[Advaita-l] 'VinAyaka' in ShAnkara GItA BhAShyam

Jaldhar H. Vyas jaldhar at braincells.com
Fri Jul 1 16:52:09 CDT 2011

On Fri, 1 Jul 2011, V Subrahmanian wrote:

> श्रीगुरुभ्यो नमः
> In the Bhashyam to the Bh.Gita 9.25:
> *यान्ति देवव्रता देवान्* पितृ़न्यान्ति पितृव्रताः। भूतानि यान्ति भूतेज्या
> यान्ति मद्याजिनोऽपि माम्।।9.25।।
> Shankaracharya, for the word 'bhUtAni' comments: भूतानि
> विनायकमातृगणचतुर्भगिन्यादीनि  यान्ति भूतेज्या भूतानां पूजकाः ।  [Those who
> worship the spirits like vinAyaka-mAtRgaNa, etc. attain to those very
> spirits.]
> [Bhutejyaah, the Beings such as Vinayaka, the group of Sixteen (divine)
> Mothers, the Four Sisters, and others.]

It seems to me that vinayaka should be taken as plural because all the 
others mentioned are also groups so vinayakamatR^igaNa = "the hosts of 
vinayakas and matrs" not "vinayaka and the hosts of mothers"  Would anyone 
care to comment on the legitimacy of this interpretation?

> None of the traditional sub-commentators has elucidated on what Shankara
> means by the term 'vinAyaka...etc.'

However if we compare the comments of other Advaitic tikakars such as 
Swami Shankarananda, Swami Madhusudana Saraswati, etc. we see their lists 
of bhUtAni do not include the same items but do include kShetrapAlas, 
yakShas, rAkShasas etc.  In other words the minor devayonis which are part 
of folk Hinduism to this very day.

In fact it seems it is a widespread belief in many cultures that there are 
minor spirits who range from malignant to mischeivious but whose chief 
characteristic is that they can cause chaos in the lives of men if not 
properly appeased.

> As a result a question arises as to
> whether Shankara had in mind the popular 'vinAyaka', the Parameshwara putra,
> while commenting for the verse.

If vinayakas are taken as plural, they are one of these types of 
devayonis.  They can cause obstacles in successful pursuit of purusharthas 
if not propitiated.  Ganesha Bhagavan is the remover of all obstacles.  He 
has power of these vinayakas so he is called Vinayaka on the analogy of a 
king who is called by the name of the country or people that he rules.

> The Gita verse in question has for its basis the different types of
> aspirants and the particular type of aspirant discussed is the
> rajasic/tamasic type who worship the spirits.  The term 'vinAyaka' therefore
> should refer to some spirit/ugra devatA.

I think we are looking at this from the wrong direction.  It is not the 
worship of spirits that makes bhakti tamasic but the tamasic attitude to 
bhakti that leads people to worship certain forms of devatas.

sattvika bhakti - done purely out of love of God with no expectations.

rajasika bhakti - done for ulterior motives such as heaven or material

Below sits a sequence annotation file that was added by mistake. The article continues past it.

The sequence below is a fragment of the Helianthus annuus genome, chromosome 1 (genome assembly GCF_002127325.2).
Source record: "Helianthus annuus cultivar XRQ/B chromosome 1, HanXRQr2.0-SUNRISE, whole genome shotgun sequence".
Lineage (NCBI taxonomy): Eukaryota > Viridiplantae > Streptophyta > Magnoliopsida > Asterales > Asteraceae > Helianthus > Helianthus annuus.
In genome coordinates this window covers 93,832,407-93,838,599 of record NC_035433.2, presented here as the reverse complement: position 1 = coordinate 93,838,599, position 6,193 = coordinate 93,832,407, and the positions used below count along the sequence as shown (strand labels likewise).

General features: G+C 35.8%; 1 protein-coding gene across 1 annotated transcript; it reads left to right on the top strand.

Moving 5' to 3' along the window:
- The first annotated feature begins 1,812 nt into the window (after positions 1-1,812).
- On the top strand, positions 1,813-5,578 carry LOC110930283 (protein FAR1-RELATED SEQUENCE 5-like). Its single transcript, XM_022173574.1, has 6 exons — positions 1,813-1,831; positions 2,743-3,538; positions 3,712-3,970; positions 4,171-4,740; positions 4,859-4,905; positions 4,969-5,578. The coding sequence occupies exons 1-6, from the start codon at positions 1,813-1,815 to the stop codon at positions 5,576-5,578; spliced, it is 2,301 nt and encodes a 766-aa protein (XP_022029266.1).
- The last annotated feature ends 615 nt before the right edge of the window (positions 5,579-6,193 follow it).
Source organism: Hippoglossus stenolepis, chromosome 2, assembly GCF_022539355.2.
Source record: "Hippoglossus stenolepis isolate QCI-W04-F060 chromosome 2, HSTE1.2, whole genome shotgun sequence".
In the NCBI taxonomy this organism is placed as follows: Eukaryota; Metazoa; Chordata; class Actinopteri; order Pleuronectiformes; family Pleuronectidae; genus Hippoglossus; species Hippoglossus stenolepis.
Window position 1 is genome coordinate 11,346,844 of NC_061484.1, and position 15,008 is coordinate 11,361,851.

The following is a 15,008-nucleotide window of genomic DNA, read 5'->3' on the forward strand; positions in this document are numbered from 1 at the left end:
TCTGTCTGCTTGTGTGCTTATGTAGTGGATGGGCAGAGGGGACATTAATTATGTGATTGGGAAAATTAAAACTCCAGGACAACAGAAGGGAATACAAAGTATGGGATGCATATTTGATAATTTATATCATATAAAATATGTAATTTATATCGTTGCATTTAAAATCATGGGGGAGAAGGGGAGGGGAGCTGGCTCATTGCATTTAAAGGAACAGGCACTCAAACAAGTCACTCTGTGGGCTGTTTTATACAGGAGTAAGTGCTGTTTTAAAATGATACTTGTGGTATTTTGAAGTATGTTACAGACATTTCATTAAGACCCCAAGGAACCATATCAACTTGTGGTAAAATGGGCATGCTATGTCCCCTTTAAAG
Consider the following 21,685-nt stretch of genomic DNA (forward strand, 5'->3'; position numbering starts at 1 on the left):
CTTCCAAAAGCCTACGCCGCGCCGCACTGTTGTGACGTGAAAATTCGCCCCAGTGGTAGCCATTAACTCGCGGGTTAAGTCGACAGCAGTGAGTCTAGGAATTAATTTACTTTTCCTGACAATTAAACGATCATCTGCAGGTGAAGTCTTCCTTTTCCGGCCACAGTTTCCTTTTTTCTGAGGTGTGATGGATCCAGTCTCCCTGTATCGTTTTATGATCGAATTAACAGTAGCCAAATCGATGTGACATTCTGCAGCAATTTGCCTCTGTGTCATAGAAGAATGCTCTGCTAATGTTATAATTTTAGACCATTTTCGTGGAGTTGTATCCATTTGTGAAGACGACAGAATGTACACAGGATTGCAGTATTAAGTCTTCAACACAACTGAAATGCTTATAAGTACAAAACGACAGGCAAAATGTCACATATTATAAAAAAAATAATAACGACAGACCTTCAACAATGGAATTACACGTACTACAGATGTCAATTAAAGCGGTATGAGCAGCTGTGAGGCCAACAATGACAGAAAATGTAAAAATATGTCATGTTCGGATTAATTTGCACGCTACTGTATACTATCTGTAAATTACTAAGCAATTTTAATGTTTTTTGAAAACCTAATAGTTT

wealth, power, etc.

tamasika bhakti - done out of fear.  "Bad things will happen to me if I 
don't worship."

We can worship Ganesh Bhagavan or mataji in any of these three ways.  We 
can worship Krishna Bhagavan in any of these ways.  Or any other devata. 
It is the bhaktas attitude which is important.

>  During a conversation with Dr.Mani
> Dravid Sastrigal I got a clue from him that the Yajnavalkya smRti in its
> second part known as 'vyavahArAdhyAyaH' has a reference to उग्रदेवाः and a
> ritual equivalent to  the present day 'lie-detector test'.

yAGYavalkyasmR^iti has an even more pertinent text in adhyaya 1.11 which 
is called vinAyakakalpAdiprakAraNa.

Which leads me to...

On Thu, 30 Jun 2011, Satish Arigela wrote:

> The gItA bhAShya gives some clues on his hostile attitude towards some
> devata-s widely worshiped in shaiva, smArta and to some extent in
> vaiShNava circles.

And you gave reasons why this is a reference to a particular system of 
tantric upasana.  However note that the rite mentioned in 
yAGYavalkyasmR^iti is not tantric except in the broadest vaguest sense of 
the word.  In fact it belongs to the genre of vedic literature known as 
vidhanas (the translator also notes its parallels to a section of 
mAnavagR^ihyasUtra) which could perhaps be described as proto-tantric but 
are certainly nothing like fully-developed systems such as vamashrota.  So 
the hostility is not towards the devata per se but particular modes of 
worship.  This is also a more satisfying explanation in my opinion as to 
why worship of vinayaka, matrkas are still accepted by Smartas when other 
"hostile" forms such as Buddhism as roundly rejected rather than "it was 
snuck in later on."

Also, it has been been mentioned before but I must once again bring up 
brahmasUtrabhAshya 2.2.44 where an agamic doctrine (the chaturvyuhavAda of 
the pa~ncharAtrAgamas is explicitly criticized but Shankaracharya takes 
pains to note that the worship of Vishnu bhagavan in temples etc. is _not_ 
being criticized.

Jaldhar H. Vyas <jaldhar at braincells.com>

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